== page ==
Blogging to Get a Job

With the growing popularity of blogging, many corporate recruiters are now using the web when trying to place, and find, job candidates.  By digging through job blogs, recruiters are now able to rapidly develop large pools of qualified individuals, while at the same time gaining valuable insights.

In this article, we're going to first discuss how headhunters and recruiters are using the web to expand their pools of qualified applicants.  Then we'll provide some tips for both creating a blog as well as getting noticed.

Job Blogs

Additional Resources

Recruiters claim one of their weekly activities now includes searching through web blogs for talented individuals, or attempting to find information about job candidates already interviewed.  The web has become a useful tool because bloggers often write extensively about their own lives, including work.

Reading through blogs gives recruiters the opportunity to not only get a good feel for the level of expertise an individual might possess in their field of work, but also get a good sense of their writing and communication skills and style.  Admittedly, most bloggers are in technology professions because there takes a certain amount of web know-how to create one in the first place.  But as we'll soon demonstrate, creating a job blog is not all that difficult.

Creating a Blog

For those that are new to this concept, we're going to begin this section with a quick lesson on blogs.  The term itself comes from the phrase web log.  This later morphed into weblog, then simply blog, which is merely a website where the writer records their thoughts on a wide variety of topics.

A typical site might combine text with images and links to other related web pages.  Blogs differ from common web pages in that readers are permitted to leave comments in such a way that they interact with the writer.  In doing so, they create a type of social network within the web; this is one of several examples of the social web.

In general, there are two ways that blogs are created and hosted:

  • Via free offerings from Wordpress, LiveJournal, Tumblr, and Google's Blogger.
  • Using dedicated software products such as WordPress or Movable Type, which are hosted on commercial web servers.

Free Sites

Perhaps the easiest and fastest way to create a job blog is to sign up with one of the free online service providers mentioned earlier.  They don't cost anything but time, and they are a great introduction into the world of blogging, or blogosphere.  In three simple steps it's possible to create an account, choose a name for the site, pick out a template, and start writing.

Software

More sophisticated, and serious, bloggers will prefer the flexibility that free products such as WordPress and Movable Type have to offer.  To run this type of software all that's needed is a domain name and a web host.

It's possible to register a domain name for less than $10 per year with industry giants such as GoDaddy or Network Solutions.  Many web providers specialize in hosting blogs, and the easiest way to get safely started is by using one of the software publishers' recommended web hosts.  While the blogging software is free, hosting will cost around $8 or more per month; depending on how popular the site becomes, and the amount of traffic it generates.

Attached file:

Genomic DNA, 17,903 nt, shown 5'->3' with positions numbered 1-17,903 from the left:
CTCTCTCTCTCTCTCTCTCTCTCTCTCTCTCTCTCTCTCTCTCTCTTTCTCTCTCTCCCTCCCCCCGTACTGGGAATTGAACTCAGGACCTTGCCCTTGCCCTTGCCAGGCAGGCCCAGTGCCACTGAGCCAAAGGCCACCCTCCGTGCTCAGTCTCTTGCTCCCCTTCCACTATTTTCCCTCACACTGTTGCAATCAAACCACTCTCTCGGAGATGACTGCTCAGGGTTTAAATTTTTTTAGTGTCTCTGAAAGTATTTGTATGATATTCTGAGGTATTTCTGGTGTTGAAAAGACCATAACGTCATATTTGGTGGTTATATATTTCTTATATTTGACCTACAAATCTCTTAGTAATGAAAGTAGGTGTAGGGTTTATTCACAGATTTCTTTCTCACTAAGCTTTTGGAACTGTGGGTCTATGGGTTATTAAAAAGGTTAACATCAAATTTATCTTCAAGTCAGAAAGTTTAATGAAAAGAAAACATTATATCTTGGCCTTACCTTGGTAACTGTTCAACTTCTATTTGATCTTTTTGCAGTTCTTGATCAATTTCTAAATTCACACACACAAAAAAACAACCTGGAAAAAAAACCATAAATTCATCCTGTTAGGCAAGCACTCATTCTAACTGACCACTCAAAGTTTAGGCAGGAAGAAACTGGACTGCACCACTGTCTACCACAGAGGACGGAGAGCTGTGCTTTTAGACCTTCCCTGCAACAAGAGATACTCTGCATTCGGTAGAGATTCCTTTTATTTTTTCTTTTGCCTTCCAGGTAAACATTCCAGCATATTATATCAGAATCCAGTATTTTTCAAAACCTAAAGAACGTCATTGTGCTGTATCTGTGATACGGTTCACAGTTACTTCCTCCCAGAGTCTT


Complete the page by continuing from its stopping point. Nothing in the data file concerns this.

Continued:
Creating a Job Blog

Even if someone's currently employed, there is nothing wrong with creating a career blog.  The following list contains some ideas to help keep the site recruiter-friendly:

  • Keep it Interesting:  attracting others to a blog means a commitment to putting in the time and writing content.  Post at least once a week and remember to check back frequently in case a reader asks a question that deserves a response.
  • Create Quality Content:  readers of the blog, especially job recruiters, will be evaluating it to get a good gauge of the writer's knowledge and communication style.  It's one thing to write in a casual (less business like) fashion.  But misspellings, poor grammar, and foul language are problematic.
  • Act Like an Expert:  don't be afraid to demonstrate a special skill or detailed knowledge on a given topic, make that fact known by talking about relevant and / or recent developments in the industry.
  • Leave Out the Detail:  it's always a good idea to leave out extremely personal information, such as the names and ages of children.  This is especially true if the writer has some quirky habits they'd rather not share with a recruiter.
  • About Me Sections:  finally, it's always a good idea to have an "about me" page.  This should be a concise summary stating the writer's interests as well as something about their area of expertise.  It's also desirable to place a downloadable resume on this page.

Advertising

We're going to finish this topic up by talking briefly about steps individuals can take to help advertise their blog.  The first thing that comes to mind is linking to the website from a resume if it's posted on a job search bulletin board.

Another good way to get noticed is by submitting it to directories, newsfeeds, and services specializing in scanning pages of blogs.  To get started submit the site to DMoz; arguably the most important directory on the web.

From a newsfeed standpoint, Yahoo has an excellent service, as does NewsIsFree.  Finally, Bloglines is a service that allows users to register and index their blog as well as search for other related content.  This last point is an important one to remember.

This is the social web, so by posting on other blogs, friends are made that might one day make a return visit and post their own comments.  Actively participating in this network is an excellent way to quickly assimilate into the online community and grow one's readership base.


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